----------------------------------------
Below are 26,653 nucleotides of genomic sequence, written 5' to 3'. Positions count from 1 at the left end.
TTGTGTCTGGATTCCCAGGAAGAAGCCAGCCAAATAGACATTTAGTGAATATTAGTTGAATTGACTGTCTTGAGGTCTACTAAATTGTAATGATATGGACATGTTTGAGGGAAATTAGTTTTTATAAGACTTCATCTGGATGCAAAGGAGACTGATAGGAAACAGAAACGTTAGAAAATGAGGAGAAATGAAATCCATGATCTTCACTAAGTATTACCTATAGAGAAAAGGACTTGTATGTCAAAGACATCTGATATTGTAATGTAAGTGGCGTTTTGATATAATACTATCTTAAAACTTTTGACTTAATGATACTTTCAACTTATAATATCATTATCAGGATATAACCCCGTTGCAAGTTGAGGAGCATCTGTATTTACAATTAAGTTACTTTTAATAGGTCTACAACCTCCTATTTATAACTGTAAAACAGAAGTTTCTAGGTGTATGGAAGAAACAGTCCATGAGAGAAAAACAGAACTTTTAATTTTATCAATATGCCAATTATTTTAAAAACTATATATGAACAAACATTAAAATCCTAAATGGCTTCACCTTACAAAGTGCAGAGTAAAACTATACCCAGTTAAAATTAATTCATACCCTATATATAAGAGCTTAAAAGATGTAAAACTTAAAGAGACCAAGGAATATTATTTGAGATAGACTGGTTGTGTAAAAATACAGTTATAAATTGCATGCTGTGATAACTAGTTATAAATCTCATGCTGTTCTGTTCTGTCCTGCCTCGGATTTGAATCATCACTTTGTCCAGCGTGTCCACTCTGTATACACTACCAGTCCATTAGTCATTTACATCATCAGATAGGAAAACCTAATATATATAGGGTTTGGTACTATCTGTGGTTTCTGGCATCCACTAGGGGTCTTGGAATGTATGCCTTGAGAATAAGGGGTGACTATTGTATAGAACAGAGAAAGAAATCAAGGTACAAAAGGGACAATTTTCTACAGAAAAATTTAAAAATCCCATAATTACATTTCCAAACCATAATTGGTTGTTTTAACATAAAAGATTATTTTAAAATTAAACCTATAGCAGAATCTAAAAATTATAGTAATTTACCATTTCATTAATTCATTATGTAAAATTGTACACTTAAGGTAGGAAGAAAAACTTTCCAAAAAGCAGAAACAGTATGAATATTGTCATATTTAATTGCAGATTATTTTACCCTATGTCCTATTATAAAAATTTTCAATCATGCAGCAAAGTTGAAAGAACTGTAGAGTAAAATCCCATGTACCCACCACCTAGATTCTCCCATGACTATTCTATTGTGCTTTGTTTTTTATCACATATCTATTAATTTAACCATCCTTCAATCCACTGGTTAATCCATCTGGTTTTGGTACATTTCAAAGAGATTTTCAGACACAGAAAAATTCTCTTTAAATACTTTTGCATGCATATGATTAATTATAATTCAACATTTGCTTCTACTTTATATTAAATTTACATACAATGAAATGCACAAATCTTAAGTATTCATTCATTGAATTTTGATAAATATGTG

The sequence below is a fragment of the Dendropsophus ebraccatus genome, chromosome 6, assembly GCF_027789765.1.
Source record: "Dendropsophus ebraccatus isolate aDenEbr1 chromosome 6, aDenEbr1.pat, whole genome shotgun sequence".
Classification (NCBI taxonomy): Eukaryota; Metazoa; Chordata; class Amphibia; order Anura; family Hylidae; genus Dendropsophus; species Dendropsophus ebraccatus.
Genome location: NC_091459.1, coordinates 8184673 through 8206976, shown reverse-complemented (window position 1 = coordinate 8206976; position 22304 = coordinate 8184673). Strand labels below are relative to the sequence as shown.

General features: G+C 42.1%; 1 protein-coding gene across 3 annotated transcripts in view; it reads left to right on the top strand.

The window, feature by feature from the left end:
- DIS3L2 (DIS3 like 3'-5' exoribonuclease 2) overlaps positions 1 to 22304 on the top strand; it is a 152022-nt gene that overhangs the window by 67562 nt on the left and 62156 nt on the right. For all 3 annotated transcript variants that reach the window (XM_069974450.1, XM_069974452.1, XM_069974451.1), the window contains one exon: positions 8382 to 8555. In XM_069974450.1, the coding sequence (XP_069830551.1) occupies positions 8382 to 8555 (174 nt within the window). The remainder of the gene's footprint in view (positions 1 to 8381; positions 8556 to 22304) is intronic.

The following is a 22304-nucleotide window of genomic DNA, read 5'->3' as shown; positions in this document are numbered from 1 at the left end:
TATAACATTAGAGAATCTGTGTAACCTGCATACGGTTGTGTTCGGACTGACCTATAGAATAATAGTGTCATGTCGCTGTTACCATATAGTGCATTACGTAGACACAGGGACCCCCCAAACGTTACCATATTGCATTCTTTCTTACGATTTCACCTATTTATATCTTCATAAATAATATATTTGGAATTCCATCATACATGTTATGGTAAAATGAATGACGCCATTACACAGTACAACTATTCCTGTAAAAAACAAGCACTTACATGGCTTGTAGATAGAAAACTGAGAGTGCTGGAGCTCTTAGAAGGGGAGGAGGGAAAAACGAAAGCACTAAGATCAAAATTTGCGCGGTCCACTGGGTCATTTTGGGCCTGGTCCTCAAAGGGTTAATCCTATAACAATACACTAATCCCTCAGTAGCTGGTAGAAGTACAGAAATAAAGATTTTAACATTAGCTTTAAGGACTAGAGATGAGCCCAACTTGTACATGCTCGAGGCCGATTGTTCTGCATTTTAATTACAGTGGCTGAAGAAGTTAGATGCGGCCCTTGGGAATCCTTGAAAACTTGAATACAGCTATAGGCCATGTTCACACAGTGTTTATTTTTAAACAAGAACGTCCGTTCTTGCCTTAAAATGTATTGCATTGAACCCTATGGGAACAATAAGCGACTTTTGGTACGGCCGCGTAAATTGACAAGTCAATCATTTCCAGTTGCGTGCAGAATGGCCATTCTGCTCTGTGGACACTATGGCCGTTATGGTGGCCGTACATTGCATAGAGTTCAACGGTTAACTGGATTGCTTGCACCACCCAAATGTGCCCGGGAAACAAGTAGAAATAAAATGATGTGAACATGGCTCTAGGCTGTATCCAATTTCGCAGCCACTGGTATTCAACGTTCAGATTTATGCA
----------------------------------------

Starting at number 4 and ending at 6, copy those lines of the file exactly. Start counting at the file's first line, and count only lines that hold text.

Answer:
Source record: "Dendropsophus ebraccatus isolate aDenEbr1 chromosome 6, aDenEbr1.pat, whole genome shotgun sequence".
Classification (NCBI taxonomy): Eukaryota; Metazoa; Chordata; class Amphibia; order Anura; family Hylidae; genus Dendropsophus; species Dendropsophus ebraccatus.
Genome location: NC_091459.1, coordinates 8184673 through 8206976, shown reverse-complemented (window position 1 = coordinate 8206976; position 22304 = coordinate 8184673). Strand labels below are relative to the sequence as shown.